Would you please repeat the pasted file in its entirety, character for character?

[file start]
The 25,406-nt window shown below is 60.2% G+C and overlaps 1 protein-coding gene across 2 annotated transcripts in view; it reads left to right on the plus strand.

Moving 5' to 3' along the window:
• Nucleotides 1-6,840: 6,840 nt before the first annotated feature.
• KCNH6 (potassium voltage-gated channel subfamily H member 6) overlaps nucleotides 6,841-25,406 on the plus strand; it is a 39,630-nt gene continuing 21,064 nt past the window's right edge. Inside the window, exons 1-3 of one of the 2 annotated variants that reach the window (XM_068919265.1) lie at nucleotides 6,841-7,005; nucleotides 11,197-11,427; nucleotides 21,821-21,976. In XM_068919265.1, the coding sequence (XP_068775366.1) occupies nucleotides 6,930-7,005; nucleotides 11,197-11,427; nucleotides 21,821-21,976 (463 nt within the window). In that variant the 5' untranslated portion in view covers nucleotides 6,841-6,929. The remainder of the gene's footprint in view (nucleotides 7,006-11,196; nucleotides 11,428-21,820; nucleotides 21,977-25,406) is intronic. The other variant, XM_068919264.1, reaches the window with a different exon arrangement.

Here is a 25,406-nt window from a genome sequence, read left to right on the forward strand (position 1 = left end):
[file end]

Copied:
The 25,406-nt window shown below is 60.2% G+C and overlaps 1 protein-coding gene across 2 annotated transcripts in view; it reads left to right on the plus strand.

Moving 5' to 3' along the window:
• Nucleotides 1-6,840: 6,840 nt before the first annotated feature.
• KCNH6 (potassium voltage-gated channel subfamily H member 6) overlaps nucleotides 6,841-25,406 on the plus strand; it is a 39,630-nt gene continuing 21,064 nt past the window's right edge. Inside the window, exons 1-3 of one of the 2 annotated variants that reach the window (XM_068919265.1) lie at nucleotides 6,841-7,005; nucleotides 11,197-11,427; nucleotides 21,821-21,976. In XM_068919265.1, the coding sequence (XP_068775366.1) occupies nucleotides 6,930-7,005; nucleotides 11,197-11,427; nucleotides 21,821-21,976 (463 nt within the window). In that variant the 5' untranslated portion in view covers nucleotides 6,841-6,929. The remainder of the gene's footprint in view (nucleotides 7,006-11,196; nucleotides 11,428-21,820; nucleotides 21,977-25,406) is intronic. The other variant, XM_068919264.1, reaches the window with a different exon arrangement.

Here is a 25,406-nt window from a genome sequence, read left to right on the forward strand (position 1 = left end):